Teun Voeten lightly touches one of several round holes in a garage door on a quiet street on the northeast side of Antwerp. "Looks like a Kalashnikov to me," he says, assessing what kind of gun killed an 11-year-old girl inside her home in early January.
Though the death is believed to be the accidental outcome of a warning signal from a drug gang gone awry, Voeten, a Dutch cultural anthropologist who's researched Antwerp's drug culture, says there's a risk it may set off a "cycle of revenge … a whole new level of violence with unpredictable dynamics."
The murder happened the same day Belgian authorities revealed a record seizure for 2022 of 110 tons of cocaine in Antwerp, estimated to be only about 10% of what passes through the port. This puts it far ahead of Rotterdam, where 52.5 tons were intercepted last year, a decline from 2021’s total of 77 tons.
The European Monitoring Center for Drugs and Drug Addiction, together with Europol, estimated that the European Union's retail market for cocaine was worth a minimum of €12.8 billion ($13.9 billion) in 2020, a figure the agencies said was likely below the actual value given that seizures have grown dramatically since then.
Dutch drug kings dealt a blow
Until now, Voeten told DW, despite the "incredible amount" of cocaine flooding into Antwerp, the city has never seen the gang-related brutality of Rotterdam or Amsterdam, where he noted a severed head had been left outside a cafe in 2016. But the authorities' recent success in taking down some powerful players in the Netherlands means more unwelcome activities may be shifting to Antwerp.
"It was basically the Dutch calling the shots and using the Belgians for the dirty work, to recuperate cocaine out of the containers," Voeten explained. "But Belgians have jumped in position because many Dutch big shots were arrested. The whole organizational structures are shaken up a little bit. So there will be a lot of more tough action from the authorities and I expect there will be more violence."
Antwerp's mayor, Bart de Wever, has called for the national army to be deployed at the port, and while that idea hasn't received wide political support, the government has announced there will be at least 100 additional police assigned to the port along with additional scanning equipment to increase inspections beyond the estimated 1% of cargo currently possible.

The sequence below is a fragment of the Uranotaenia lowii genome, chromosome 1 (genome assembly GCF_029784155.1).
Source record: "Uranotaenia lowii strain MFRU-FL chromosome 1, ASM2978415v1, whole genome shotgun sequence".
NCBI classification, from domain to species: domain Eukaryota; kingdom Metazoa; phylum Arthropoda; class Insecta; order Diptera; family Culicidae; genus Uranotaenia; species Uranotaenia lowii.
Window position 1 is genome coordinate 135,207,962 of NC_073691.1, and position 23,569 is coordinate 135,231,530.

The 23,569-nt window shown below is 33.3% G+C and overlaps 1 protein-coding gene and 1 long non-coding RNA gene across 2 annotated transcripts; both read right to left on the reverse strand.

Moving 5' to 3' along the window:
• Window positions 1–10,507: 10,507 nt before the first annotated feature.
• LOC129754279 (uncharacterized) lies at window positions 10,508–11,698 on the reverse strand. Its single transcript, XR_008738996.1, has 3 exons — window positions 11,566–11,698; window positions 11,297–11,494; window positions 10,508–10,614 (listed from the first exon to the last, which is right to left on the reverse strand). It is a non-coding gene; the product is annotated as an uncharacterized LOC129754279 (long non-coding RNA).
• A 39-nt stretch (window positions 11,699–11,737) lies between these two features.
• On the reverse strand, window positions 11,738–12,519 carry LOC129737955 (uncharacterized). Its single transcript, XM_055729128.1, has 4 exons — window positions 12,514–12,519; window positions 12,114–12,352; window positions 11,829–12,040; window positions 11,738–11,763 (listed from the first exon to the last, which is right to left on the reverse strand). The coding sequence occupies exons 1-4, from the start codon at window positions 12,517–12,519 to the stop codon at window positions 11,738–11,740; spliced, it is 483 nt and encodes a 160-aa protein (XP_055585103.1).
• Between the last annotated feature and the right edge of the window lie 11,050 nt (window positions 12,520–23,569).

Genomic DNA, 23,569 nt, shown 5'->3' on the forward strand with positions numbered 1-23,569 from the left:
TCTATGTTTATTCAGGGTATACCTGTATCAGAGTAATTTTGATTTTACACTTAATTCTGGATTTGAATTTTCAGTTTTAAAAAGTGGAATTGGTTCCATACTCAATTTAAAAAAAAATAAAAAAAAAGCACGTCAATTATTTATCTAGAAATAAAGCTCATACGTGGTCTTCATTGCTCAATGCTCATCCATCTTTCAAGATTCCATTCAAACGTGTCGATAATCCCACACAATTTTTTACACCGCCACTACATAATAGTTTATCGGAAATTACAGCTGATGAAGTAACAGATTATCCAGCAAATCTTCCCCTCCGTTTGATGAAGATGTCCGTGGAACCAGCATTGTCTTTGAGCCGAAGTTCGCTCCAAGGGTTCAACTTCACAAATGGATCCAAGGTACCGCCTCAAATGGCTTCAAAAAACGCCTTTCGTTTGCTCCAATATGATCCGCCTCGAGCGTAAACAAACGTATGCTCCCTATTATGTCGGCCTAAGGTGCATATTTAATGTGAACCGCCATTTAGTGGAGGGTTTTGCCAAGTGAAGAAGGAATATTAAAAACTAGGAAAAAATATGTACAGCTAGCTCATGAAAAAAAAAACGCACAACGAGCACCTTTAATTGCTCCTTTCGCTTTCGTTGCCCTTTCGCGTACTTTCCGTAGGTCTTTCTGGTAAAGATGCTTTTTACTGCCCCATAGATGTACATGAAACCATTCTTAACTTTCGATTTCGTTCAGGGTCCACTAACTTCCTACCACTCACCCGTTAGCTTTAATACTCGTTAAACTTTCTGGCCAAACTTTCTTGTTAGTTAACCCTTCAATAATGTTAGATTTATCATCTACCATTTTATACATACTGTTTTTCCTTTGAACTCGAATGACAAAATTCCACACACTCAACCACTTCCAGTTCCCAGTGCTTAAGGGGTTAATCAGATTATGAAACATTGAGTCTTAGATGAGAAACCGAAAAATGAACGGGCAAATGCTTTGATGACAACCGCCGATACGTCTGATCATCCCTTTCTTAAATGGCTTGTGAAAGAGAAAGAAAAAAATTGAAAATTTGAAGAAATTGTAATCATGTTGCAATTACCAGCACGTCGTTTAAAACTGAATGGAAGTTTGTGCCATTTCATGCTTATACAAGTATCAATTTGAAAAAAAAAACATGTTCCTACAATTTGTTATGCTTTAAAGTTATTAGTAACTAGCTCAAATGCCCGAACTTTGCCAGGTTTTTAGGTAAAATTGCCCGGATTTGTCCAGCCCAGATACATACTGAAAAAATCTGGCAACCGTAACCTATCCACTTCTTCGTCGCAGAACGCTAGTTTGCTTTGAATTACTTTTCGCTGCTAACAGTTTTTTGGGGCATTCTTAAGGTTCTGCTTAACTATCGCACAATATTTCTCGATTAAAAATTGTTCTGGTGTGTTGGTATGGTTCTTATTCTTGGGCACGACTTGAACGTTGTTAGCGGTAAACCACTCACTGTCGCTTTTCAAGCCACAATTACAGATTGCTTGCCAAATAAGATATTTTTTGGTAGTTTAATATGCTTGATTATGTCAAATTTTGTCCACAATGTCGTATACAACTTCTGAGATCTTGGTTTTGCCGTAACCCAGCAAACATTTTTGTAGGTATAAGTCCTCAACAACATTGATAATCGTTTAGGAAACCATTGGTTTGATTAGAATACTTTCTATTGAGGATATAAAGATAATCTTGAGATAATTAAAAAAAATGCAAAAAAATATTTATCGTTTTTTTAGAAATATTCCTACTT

Gangs getting more aggressive
While port workers will welcome the back-up, they're also bracing for its effects on traffickers' behavior. The situation is already bad enough, says Stephan Vanfraechem, managing director of Alfaport Voka, which represents some 300 companies involved in operating the facility.
Vanfraechem told DW that in years past, dockworkers on-site were the main target for gang recruitment, but as scrutiny mounts, so does pressure on a wider range of employees. He waved his arm at the dock-front neighborhood, noting there are very specific cafes where drug-gang members physically shadow workers to gain personal information.
"[Smugglers] are becoming more and more aggressive. They need information and they need guys who can physically help them," Vanfraechem explained. He said cartels are increasingly trying to draw in white-collar workers who may have access to logistics and other technical information, and trying to hook students who can be steered toward academic careers that would benefit the trafficking trade.
"What they do now is they they approach you very directly to show pictures of your family, of your kids, of friends. And this is a not a very subtle way of working. It's a real threat," he added.
Taking the gangs on publicly like this is a threat to himself as well, he acknowledged, but one he feels is necessary. "I realize that this is a danger, maybe also for myself and my family, my wife and kids," he said. "I think there's no alternative than being open about this problem. If you stay silent I consider us to be cooperating with these guys. I think we need to stop them."
Stopping them is not something Europe can do alone, which is why Europol, the EU police agency, is increasingly working with those countries where the drug originates and those outside EU jurisdiction where some of the key players have based themselves, aiming to avoid extradition.
The criminals are so well connected, says Jan Op Gen Oorth, head of Europol's Corporate Communications, that "we've seen messages with somebody ordering a contract killing from Europe to Latin America expecting that it will be carried out in the next hour."
International rollback slow but steady
Law enforcement is working on its own international dragnet. "You have to have a network to crack a network," Op Gen Oorth said. "But the global coalition of law enforcement also needs to be strategically smart because it's not good enough to just take out the small soldiers on the low level … the people who are getting the cocaine out of the container. You need to go after what we call 'high-value targets.'"
Cooperation ranges from the highly-sophisticated utilization of a fake encrypted-communication platform which busted 800 criminals in 2021 to more legal agreements signed with countries such as Dubai, where key arrests have been made, to simply working to improve oversight at loading docks in Latin America where most of the cocaine originates. With more and more countries joining the effort, Op Gen Oorth says, "I am confident that we will be able to take out the big players, but it will take time."
In the meantime, however, Belgium has another problem. Authorities have expressed concern that the massive piles of seized cocaine awaiting incineration create a lucrative lure for traffickers.
Edited by: Rob Mudge